The substrate 28 includes a contact side 32 that is placed into contact with the skin surface of the patient 20 during treatment and a non-contact side 34 that is opposite to the contact side 32. The conductor region 26 of the treatment electrode 22 is physically carried on non-contact side 34 of the substrate 28. In the representative arrangement, the substrate 28 is interposed between the conductor region 26 and the treated tissue such that, during the non-invasive tissue treatment, electromagnetic energy is transmitted from the conductor region 26 through the thickness of the substrate 28 by capacitively coupling with the tissue of the patient 20.

When the treatment tip 14 is physically engaged with the handpiece 12, the contact pads 25 face toward the handpiece 12 and are electrically coupled with electrical contacts 36, such as pogo pin contacts, inside the handpiece 12. Electrical contacts 36 are electrically coupled with insulated and shielded conductors (not shown) of the electrical wiring 24 also located inside the handpiece 12. The insulated and shielded wires extend exteriorly of the handpiece 12 inside cable 27 to a generator 38 at the console 16. The generator 38, which has the form of a high frequency power supply, is equipped with an electrical circuit (not shown) operative to generate high frequency electrical current, typically in the radio-frequency (RF) region of the electromagnetic spectrum. The operating frequency of generator 38 may advantageously be in the range of several hundred kHz to about twenty (20) MHz to impart a therapeutic effect to treat target tissue beneath a patient's skin surface. The circuit in the generator 38 converts a line voltage into drive signals having an energy content and duty cycle appropriate for the amount of power and the mode of operation that have been selected by the clinician, as understood by a person having ordinary skill in the art.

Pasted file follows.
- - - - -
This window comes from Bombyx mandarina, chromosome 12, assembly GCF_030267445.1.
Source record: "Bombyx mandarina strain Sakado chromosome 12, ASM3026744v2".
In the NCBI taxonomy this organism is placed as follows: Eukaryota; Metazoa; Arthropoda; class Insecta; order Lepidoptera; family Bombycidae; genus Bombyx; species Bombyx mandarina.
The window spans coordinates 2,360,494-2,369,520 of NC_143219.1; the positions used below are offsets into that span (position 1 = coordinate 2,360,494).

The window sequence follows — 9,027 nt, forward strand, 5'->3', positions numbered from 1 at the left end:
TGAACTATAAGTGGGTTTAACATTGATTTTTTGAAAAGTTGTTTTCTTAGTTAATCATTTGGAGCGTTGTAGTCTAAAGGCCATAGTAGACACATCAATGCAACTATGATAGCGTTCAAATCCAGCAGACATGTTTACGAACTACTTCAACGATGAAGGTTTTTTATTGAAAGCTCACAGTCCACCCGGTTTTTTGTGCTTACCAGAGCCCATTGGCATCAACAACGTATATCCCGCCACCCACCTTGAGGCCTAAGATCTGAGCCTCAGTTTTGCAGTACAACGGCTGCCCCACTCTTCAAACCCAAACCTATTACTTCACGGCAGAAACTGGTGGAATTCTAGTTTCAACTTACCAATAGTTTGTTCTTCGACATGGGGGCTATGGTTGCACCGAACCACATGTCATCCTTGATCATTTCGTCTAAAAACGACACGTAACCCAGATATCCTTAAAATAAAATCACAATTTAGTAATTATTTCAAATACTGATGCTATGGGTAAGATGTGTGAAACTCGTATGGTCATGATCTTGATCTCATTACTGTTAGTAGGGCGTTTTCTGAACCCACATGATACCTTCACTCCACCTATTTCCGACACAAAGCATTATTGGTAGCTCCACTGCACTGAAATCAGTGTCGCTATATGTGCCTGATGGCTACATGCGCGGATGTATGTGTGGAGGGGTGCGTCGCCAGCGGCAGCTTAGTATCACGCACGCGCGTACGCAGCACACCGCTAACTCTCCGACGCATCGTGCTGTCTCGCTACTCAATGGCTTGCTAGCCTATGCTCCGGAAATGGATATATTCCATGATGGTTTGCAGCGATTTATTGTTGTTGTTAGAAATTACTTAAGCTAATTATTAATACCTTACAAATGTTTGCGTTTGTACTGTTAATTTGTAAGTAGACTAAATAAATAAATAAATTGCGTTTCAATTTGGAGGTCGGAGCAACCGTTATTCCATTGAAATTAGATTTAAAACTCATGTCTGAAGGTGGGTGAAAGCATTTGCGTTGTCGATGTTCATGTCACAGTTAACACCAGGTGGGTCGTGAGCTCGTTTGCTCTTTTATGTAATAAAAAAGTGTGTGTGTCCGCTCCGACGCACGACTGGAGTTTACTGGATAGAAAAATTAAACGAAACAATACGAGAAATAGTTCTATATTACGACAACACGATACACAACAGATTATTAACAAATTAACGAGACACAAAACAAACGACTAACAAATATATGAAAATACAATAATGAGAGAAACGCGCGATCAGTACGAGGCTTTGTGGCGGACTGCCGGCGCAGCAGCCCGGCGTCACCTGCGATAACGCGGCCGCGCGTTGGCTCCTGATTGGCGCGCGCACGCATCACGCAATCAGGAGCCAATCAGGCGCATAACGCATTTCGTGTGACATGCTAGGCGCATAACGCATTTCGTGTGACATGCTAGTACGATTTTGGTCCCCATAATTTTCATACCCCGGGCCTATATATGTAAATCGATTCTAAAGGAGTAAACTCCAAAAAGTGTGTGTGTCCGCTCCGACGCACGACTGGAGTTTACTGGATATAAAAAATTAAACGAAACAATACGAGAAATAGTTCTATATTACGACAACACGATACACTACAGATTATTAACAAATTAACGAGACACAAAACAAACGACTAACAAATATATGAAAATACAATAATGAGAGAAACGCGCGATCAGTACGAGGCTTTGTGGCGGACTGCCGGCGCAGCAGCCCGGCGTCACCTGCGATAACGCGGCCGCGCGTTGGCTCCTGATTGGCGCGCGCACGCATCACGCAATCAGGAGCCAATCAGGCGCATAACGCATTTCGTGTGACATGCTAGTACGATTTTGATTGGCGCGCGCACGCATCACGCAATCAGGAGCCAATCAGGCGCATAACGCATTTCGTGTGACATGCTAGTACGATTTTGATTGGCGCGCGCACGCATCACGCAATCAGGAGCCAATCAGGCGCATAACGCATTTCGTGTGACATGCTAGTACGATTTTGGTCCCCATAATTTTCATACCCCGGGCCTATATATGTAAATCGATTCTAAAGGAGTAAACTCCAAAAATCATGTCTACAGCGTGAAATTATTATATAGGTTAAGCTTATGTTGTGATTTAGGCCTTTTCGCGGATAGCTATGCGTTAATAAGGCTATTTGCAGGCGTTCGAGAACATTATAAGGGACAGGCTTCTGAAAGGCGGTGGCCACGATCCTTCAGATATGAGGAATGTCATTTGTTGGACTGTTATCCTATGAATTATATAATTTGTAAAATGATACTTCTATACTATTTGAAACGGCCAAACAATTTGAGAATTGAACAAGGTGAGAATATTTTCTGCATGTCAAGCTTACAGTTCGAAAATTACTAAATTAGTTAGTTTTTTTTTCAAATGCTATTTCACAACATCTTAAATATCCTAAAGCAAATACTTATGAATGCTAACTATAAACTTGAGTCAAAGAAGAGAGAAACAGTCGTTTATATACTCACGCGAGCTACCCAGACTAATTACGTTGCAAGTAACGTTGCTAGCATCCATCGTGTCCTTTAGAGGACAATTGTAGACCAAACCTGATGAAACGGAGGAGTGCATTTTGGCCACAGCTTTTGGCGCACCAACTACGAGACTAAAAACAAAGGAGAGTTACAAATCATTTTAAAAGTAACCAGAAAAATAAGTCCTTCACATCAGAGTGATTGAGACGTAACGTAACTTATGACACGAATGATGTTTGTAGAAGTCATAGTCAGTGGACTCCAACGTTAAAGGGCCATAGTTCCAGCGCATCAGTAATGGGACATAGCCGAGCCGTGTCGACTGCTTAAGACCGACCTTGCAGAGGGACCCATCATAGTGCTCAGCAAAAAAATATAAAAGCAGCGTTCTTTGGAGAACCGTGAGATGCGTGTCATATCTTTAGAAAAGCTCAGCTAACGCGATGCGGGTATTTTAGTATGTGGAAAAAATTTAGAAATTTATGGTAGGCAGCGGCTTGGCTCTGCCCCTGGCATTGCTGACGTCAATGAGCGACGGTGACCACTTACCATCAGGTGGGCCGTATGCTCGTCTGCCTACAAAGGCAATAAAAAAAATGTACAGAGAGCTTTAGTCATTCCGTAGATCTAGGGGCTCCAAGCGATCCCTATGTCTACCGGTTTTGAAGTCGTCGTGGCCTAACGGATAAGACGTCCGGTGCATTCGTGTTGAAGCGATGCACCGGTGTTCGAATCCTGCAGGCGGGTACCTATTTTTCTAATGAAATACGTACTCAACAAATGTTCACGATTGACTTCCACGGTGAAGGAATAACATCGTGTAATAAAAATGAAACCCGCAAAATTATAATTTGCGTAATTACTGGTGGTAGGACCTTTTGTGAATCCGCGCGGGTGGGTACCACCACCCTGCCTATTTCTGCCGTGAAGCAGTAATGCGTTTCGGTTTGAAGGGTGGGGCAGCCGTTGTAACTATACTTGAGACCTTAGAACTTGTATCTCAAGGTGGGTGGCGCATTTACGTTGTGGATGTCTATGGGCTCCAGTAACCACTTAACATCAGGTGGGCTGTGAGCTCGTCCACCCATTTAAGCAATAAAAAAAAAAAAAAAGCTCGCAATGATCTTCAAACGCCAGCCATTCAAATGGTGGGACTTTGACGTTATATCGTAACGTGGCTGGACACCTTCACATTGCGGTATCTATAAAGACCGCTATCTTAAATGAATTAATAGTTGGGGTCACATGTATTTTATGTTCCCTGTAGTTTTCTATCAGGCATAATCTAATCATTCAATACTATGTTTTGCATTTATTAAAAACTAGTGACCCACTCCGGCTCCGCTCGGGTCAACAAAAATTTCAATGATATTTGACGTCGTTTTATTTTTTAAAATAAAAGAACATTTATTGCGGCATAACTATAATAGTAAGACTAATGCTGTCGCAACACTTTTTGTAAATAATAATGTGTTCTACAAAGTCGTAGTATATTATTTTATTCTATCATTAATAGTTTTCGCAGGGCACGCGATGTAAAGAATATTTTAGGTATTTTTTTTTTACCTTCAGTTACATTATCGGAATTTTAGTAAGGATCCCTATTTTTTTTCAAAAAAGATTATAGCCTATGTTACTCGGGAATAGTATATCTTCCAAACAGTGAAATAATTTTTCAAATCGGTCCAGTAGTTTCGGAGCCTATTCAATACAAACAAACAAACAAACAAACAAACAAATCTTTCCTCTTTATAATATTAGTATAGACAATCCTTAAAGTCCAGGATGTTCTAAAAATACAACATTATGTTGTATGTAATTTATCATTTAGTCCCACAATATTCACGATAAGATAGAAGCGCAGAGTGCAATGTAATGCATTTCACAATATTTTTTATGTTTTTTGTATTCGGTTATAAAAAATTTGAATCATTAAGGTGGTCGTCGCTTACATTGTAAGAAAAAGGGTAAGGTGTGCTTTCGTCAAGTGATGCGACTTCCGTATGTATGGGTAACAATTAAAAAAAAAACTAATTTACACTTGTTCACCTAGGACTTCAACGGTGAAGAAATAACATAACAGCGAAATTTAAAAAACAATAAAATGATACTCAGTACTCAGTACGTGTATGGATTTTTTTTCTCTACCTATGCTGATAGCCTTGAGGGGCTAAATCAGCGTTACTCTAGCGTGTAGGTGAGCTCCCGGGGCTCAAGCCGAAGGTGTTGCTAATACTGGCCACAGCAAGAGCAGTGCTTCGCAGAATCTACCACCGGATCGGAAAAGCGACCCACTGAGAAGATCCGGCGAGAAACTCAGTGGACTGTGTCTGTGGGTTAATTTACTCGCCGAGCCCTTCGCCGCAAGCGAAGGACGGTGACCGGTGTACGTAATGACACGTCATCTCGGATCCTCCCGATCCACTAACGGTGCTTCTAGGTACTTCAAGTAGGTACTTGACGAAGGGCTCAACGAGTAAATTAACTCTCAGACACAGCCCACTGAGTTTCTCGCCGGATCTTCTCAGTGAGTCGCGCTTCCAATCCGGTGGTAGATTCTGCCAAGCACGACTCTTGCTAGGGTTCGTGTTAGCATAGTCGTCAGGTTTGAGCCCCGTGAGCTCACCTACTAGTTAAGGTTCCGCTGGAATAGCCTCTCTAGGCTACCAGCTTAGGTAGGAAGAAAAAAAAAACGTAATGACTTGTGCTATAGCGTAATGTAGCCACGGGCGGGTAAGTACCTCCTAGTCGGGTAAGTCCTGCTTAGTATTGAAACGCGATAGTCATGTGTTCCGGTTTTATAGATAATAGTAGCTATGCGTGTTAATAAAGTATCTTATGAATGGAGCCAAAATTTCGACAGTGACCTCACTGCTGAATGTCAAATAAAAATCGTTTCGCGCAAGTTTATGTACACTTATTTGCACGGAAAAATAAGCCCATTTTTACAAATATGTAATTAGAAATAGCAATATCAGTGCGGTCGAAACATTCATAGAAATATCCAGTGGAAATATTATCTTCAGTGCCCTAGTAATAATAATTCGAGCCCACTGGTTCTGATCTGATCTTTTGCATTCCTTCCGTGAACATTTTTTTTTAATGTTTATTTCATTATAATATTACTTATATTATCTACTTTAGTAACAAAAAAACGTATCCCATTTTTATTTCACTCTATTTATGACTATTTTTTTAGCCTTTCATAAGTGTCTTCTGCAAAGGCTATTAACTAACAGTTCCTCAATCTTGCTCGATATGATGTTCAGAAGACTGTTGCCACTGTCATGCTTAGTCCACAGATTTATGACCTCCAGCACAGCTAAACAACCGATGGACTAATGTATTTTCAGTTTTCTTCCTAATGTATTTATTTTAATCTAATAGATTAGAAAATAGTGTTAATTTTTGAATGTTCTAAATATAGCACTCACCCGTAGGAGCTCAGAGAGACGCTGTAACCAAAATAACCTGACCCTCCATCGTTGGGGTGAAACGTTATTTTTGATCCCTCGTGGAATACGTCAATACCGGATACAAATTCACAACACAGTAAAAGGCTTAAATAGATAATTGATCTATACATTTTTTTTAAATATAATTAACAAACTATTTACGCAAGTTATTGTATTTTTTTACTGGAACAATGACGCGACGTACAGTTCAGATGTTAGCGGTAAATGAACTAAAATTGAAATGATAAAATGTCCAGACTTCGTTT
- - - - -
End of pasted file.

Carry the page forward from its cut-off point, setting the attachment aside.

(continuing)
A non-therapeutic passive or return electrode 40, which is electrically coupled with the generator 38, is physically attached to a site on the body surface of the patient 20, such as the patient's lower back. During treatment, high frequency current flows from the treatment electrode 22 through the treated tissue and the intervening bulk of the patient 20 to the return electrode 40 and then through conductors inside a return cable 41 to define a closed circuit or current path 42. Because of the relatively large surface area of the return electrode 40 in contact with the patient 20, the current density flowing from the patient 20 to the return electrode 40 is relatively low in comparison with the current density flowing from the treatment electrode 22 to the patient 20. As a result, the return electrode 40 is non-therapeutic because negligible heating is produced at its attachment site to the patient 20. High frequency electrical current flowing between the treatment electrode 22 and the patient 20 is maximized at the skin surface and underlying tissue region adjacent to the treatment electrode 22 and, therefore, delivers a therapeutic effect to the tissue region near the treatment site.